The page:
Analysis Of Trypsin-1

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The assigned sequence was most closely matched via the BLAST algorithm with the retrieved sequence of Trypsin-1, accession no P07477.7 [1] (Appendix 1).
Trypsin-1 is a 247 amino acid long protein [2] (Appendix 3) of the serine protease family, with a molecular mass of 26,558 Daltons [3] (Appendix 2). It is globular in shape and contains two regions of α-helices and multiple regions of β-sheets, as seen in Figure 1[4]. It contains disulphide bonds at residue positions 30/160, 48/64, 139/206, 171/185 and 196/220. The tyrosine-154 undergoes sulphation as a post translational modification. There are 22 negatively charged and 20 positively charged residues which contribute to a theoretical pI of 6.02 [2] (Appendix 3).
Trypsin-1 is a zymogen. Residues
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This increased electronegativity allows the histidine to attract the hydrogen in the serine’s –OH group. This boosts the nucleophilic behaviour of the serine and allows it to attack and facilitate the cleavage of the substrate. A calcium cofactor for this reaction is bound by residues 75, 77, 80 and 85 [3] (Appendix 2).
Trypsin-1 is created in the pancreas and excreted extracellularly [3] (Appendix 2). It then enters the small intestine during digestion, where it facilitates the breakdown of proteins for their subsequent absorption into the blood stream [6]. Reside R116 forms an autocatalytic site for degradation by another activated trypsin [9]. This is thought to prevent degradation of pancreas by elevated trypsin activity.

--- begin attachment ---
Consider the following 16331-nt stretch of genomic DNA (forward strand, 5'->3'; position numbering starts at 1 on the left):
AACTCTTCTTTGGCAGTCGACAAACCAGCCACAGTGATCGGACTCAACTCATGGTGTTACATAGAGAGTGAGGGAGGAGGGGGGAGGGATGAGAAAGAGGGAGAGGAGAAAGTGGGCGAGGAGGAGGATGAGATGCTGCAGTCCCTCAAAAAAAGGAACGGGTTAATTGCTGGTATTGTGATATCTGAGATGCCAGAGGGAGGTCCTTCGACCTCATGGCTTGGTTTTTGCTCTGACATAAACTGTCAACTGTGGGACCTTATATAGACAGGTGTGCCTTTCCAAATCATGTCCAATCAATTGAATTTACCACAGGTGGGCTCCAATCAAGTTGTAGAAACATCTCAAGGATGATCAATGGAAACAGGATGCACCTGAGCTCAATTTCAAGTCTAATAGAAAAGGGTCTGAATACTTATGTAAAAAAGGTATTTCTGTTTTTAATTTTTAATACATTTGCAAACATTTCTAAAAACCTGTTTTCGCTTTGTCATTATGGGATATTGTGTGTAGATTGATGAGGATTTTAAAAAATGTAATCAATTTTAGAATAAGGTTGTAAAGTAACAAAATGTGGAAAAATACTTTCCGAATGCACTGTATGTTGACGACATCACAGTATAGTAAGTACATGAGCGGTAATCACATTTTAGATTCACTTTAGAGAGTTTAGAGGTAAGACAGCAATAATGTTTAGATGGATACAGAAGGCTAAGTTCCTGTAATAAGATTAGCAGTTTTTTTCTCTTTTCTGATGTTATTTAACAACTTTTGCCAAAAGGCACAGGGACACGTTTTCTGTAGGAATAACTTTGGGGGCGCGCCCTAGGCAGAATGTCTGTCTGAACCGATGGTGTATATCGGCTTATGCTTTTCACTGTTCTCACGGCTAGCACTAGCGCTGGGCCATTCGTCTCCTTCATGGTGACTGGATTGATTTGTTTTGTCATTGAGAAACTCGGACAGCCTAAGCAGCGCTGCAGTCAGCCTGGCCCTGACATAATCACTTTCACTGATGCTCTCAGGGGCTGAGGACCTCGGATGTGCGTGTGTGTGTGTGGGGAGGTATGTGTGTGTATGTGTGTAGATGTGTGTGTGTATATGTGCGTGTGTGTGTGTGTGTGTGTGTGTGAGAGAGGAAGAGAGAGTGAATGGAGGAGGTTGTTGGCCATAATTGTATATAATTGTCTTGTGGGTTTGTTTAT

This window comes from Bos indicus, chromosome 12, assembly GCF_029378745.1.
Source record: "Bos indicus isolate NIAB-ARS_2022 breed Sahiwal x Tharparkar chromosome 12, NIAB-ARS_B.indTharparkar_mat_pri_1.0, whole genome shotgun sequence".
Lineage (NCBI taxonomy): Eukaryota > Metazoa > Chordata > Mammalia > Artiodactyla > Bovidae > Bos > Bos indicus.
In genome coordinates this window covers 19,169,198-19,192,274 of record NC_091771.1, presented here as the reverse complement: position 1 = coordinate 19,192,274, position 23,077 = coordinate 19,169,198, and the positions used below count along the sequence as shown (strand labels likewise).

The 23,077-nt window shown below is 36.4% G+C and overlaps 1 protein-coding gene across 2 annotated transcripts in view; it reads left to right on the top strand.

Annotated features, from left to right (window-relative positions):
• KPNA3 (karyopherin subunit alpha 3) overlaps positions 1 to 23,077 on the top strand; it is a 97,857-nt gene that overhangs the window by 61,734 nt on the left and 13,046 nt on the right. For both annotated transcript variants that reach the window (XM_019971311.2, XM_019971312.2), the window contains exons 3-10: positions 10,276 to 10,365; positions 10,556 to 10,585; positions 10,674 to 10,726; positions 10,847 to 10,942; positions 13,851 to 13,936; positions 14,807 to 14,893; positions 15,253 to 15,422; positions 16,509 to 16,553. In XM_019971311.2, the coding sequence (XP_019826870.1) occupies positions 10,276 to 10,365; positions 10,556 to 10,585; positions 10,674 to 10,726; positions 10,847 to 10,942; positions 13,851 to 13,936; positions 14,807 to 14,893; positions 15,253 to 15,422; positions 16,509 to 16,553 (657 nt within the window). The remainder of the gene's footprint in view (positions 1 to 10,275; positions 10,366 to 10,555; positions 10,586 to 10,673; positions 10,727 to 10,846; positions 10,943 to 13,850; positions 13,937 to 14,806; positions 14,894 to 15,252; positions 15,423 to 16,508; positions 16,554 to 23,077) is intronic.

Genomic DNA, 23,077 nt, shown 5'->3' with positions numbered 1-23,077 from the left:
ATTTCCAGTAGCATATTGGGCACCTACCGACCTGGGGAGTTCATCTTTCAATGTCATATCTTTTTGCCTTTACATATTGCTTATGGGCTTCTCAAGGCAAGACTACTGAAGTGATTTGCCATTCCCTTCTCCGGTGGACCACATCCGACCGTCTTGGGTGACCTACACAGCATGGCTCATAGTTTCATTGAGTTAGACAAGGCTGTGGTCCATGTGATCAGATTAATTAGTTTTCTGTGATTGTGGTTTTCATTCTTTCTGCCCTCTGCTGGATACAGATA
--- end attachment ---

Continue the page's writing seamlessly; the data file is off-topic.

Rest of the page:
Figure 1: Structure of Trypsin-1. Retrieved from the Protein Data Bank.
Figure 1: Structure of the catalytic triad. Residues D63, H107 and S200 as shown. Arrows represent the flow of charge that increases the serine’s nucleophile behaviour.
James Gatenby SID:310255511
2. Examination of Sequence
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These include H63K, D107Q and S200T. All three of these changes incorporate amino acids that are slightly larger. It is possible that this will create steric hindrance that will prevent the substrate from binding to the active site. D107Q changes the residue from negatively charged to polar, which may deleteriously decrease the electronegativity of the neighbouring residue (H63K). This neighbouring residue has had general charge conserved as positive, however the pKa of lysine is vastly different from histidine. While histidine’s pKa of 6.04 allows it to act as a nucleophile part of the time, lysine’s pKa of 10.07 means it is usually positively charged and unable to do the same. S200T does not change the functional group of the residue, so it may still be able to act as a nucleophile. However, it may be limited without the charge carrying role of histidine. For all these reasons, it is probable that the enzyme has decreased or no function as a protease. In an animal, this may result in a decreased ability to digest and absorb

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